DAYTON, Ohio --
If you visit the museum this summer, you'll notice a big difference in the Modern Flight Gallery. We've finished a complete renovation of our Korean War exhibit area, just in time to kick off the 60th anniversary of that war.
On June 24, we hosted hundreds of Korean War veterans and their guests during a "Dinner Under the Wings" so they could be on hand as we unveiled the new 60,000-square-foot exhibit. What a satisfaction it was to see their enjoyment as they shared their aircraft and their stories with family and friends. The next evening, Wright-Patterson Air Force Base honored these veterans once again during the sixth annual Freedom's Call Military Tattoo. More than 75,000 people crowded the museum's back field during the celebration, which included live performances by .38 Special and the U.S. Air Force Band of Flight and a spectacular fireworks display.
The new Korean War exhibit not only honors our veterans, but it also showcases a total effort by the museum staff to pull together such an incredible exhibit. In fact, this is the largest single exhibit to open at the museum - even bigger than last year's Warrior Airmen
Of particular note is the assistance we've received from our student hires. This program, which has gained momentum in our Exhibits and Restoration Divisions over the past year, allows students to get hands-on experience in what they are learning in their classes. Some of the students will go on to fill position vacancies here at the museum. These students have worked alongside the regular staff on nearly every aspect of the Korean War exhibit, including wall construction, audiovisual exhibit production, lighting design, and some really interesting projects such as figuring out how to add "snow" to the Tactical Air Control diorama. One student even took on the task of router work for the case furniture, saving about 50 percent of time.
So what have all of these staff members been adding to the gallery over these past months?
The exhibit area has plenty of aircraft - 14 in all, including the F-86 Sabre and MiG-15, the two main adversaries of the Korean War. Although you might have seen most of these aircraft during previous visits to the museum, you'll notice a few changes. Our restoration staff repainted the F-84 to tell the story of Col. Joseph Davis Jr., who led an important strike on July 27, 1953, the last day of the war. You may recall reading the background of his aircraft, The Four Queens,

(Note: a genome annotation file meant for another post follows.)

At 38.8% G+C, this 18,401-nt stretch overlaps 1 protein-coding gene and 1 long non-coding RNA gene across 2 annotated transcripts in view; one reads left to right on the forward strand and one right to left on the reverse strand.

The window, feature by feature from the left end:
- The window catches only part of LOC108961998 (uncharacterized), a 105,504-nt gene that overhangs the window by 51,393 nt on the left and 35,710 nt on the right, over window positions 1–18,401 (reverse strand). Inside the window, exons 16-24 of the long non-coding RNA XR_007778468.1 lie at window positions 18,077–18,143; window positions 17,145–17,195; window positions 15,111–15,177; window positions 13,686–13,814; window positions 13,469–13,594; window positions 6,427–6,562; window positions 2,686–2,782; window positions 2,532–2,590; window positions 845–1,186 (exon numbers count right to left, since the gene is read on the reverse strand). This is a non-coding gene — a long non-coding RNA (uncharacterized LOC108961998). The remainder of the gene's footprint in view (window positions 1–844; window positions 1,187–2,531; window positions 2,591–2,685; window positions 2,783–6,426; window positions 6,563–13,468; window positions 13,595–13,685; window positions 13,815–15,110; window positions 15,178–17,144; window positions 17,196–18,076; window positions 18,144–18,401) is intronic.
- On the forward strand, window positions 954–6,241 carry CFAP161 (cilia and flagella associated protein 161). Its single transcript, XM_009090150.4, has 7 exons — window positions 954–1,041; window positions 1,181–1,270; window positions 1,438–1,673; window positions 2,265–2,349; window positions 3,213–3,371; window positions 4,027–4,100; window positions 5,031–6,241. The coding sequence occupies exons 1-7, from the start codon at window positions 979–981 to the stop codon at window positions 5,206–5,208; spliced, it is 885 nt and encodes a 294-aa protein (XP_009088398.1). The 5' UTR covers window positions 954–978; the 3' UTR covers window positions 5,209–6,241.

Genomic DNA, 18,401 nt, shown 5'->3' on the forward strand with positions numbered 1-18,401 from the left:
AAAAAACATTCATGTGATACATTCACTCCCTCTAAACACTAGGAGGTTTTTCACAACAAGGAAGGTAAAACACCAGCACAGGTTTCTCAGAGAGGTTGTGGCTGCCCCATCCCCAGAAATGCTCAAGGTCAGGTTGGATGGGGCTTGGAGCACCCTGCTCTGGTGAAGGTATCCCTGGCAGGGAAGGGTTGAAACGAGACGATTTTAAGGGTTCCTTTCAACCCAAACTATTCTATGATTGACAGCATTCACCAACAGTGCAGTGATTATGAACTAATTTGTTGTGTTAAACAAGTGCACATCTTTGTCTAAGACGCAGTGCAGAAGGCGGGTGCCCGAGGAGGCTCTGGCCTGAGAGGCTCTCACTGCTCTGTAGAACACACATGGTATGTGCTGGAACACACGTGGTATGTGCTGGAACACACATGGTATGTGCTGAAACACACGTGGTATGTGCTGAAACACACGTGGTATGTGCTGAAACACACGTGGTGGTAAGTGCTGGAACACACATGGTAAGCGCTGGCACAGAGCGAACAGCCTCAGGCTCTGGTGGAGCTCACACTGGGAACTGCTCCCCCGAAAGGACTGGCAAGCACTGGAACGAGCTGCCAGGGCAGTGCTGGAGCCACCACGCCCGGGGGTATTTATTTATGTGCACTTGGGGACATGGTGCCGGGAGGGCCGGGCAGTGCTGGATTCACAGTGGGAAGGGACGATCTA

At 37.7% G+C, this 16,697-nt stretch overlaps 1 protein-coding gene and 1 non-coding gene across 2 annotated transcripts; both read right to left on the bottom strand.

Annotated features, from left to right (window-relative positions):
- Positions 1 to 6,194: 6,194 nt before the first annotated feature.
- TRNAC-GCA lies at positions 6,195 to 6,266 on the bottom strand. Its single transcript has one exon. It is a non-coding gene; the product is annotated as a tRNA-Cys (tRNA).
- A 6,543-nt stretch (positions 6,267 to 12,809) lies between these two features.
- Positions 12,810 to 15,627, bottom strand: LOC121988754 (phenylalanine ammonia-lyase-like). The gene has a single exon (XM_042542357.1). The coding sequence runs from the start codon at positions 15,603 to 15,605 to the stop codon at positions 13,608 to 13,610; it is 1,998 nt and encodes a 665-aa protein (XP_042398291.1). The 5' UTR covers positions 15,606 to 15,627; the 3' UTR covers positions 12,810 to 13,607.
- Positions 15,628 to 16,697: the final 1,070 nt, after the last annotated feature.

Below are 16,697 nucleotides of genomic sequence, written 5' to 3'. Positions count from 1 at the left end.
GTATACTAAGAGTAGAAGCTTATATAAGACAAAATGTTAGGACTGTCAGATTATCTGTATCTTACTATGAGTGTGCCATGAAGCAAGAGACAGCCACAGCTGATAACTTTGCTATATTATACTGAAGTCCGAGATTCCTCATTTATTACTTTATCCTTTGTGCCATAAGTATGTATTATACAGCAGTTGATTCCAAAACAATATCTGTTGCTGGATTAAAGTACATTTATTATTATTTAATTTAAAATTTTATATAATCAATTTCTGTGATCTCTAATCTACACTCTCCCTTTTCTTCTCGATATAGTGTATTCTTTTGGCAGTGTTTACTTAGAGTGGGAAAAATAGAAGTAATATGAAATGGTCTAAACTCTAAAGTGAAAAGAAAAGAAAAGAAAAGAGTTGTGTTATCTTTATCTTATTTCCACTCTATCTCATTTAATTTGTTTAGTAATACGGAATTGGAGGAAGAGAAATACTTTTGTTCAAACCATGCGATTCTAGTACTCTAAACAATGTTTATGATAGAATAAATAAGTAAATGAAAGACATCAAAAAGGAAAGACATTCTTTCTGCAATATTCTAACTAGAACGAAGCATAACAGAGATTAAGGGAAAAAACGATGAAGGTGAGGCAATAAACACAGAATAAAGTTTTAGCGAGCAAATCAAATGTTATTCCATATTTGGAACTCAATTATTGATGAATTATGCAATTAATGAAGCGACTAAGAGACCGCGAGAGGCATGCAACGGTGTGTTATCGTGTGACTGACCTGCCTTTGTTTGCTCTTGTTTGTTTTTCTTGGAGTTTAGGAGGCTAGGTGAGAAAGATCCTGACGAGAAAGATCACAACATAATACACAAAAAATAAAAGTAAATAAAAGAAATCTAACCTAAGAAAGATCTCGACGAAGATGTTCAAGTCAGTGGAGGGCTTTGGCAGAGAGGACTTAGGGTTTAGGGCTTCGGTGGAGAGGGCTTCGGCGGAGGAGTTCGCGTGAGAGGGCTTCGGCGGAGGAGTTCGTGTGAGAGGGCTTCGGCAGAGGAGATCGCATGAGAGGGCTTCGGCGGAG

in the spring issue of the Journal.
We've also added a different F-82 Twin Mustang to the gallery. Japan-based F-82s were among the first USAF aircraft to operate over Korea. On June 27, 1950, all-weather F-82Gs shot down the first three North Korean airplanes destroyed by U.S. forces. (The museum's other F-82, Betty-Jo,
has moved to the Cold War Gallery.)
In addition to the hardware, you'll also get the personal accounts of Airmen who served during the "Forgotten War." You'll learn the stories behind the some of the first jet aces as well as the Air Force's four Medal of Honor recipients - Maj. Louis J. Sebille, Capt. John S. Walmsley Jr., Lt. Col. George A. Davis Jr. and Maj. Charles J. Loring Jr. Find out how Air Force Reservists and Air National Guardsmen were mobilized to meet the communist threat, and learn how the 235 Airmen captured during the Korean War were treated as prisoners of war.
Not only will these stories be told using traditional sign text, we're also incorporating some new technology into this exhibit. As you enter, you'll meet a lifelike mannequin dressed as a fighter pilot, and you'll have the opportunity to follow the chronology of the Korean War through an interactive timeline or watch a video that gives a broad overview of the war in less than a minute! Just around the corner, you can listen to Korean War aces as they share their thoughts about the war. And as you approach the B-29 walk-through fuselage, you'll be able to use an interactive touch screen to learn more about crew positions in a B-29 and watch a video about the Tarzon guided bomb - right next to an example of the 12,000-pound bomb on display.
We are proud of the work that went into this exhibit in honor of those heroes who served during the Korean War, and we hope you are able to plan a trip to see this impressive new exhibit soon.
Note: This article originally appeared in the Summer 2010 issue of
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